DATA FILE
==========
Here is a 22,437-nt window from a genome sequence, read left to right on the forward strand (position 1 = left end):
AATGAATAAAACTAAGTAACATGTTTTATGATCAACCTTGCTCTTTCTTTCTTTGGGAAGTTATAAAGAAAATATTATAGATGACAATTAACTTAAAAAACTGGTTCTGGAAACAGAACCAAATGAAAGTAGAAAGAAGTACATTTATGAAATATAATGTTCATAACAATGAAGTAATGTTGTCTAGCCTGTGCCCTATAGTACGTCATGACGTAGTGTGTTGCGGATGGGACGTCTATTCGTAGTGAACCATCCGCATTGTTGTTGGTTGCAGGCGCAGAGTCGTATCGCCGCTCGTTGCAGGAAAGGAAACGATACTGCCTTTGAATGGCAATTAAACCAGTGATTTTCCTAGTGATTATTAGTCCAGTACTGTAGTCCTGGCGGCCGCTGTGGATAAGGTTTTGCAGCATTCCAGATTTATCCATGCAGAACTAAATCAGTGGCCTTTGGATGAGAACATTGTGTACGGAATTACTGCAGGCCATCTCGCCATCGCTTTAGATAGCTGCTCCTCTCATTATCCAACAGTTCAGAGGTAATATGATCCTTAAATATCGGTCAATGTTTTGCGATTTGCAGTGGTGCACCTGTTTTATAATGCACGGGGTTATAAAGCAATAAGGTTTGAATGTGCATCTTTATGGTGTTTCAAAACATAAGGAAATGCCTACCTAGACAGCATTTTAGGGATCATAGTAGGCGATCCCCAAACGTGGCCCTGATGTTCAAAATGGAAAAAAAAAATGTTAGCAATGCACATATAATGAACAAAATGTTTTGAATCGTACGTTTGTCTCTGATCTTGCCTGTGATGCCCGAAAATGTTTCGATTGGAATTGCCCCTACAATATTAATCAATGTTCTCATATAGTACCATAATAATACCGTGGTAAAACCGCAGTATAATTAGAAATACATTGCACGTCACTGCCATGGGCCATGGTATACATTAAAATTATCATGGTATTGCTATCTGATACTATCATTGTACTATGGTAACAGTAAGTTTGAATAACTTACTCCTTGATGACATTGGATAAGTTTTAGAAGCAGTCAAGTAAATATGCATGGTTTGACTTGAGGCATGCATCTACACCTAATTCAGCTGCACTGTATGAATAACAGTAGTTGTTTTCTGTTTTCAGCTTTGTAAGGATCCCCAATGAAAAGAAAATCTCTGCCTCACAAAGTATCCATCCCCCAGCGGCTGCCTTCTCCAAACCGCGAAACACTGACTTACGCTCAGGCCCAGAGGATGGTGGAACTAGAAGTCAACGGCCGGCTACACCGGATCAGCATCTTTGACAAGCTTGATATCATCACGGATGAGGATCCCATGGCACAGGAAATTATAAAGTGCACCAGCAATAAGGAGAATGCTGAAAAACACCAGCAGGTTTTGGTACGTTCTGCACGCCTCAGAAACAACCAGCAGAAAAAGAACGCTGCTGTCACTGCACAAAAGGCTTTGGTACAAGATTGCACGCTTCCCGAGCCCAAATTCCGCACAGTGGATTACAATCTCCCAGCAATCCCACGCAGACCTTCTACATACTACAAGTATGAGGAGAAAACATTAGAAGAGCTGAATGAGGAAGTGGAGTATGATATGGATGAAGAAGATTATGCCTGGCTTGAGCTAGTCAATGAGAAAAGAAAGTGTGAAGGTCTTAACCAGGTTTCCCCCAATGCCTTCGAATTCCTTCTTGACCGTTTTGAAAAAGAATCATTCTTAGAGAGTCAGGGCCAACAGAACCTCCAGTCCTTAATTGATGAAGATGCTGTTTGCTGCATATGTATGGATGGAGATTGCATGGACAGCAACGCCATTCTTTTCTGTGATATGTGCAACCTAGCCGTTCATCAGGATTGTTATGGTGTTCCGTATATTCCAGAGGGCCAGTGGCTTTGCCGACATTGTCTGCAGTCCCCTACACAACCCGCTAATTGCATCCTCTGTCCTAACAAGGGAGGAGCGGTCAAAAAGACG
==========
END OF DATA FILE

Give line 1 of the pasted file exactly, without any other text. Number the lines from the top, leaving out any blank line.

Here is a 22,437-nt window from a genome sequence, read left to right on the forward strand (position 1 = left end):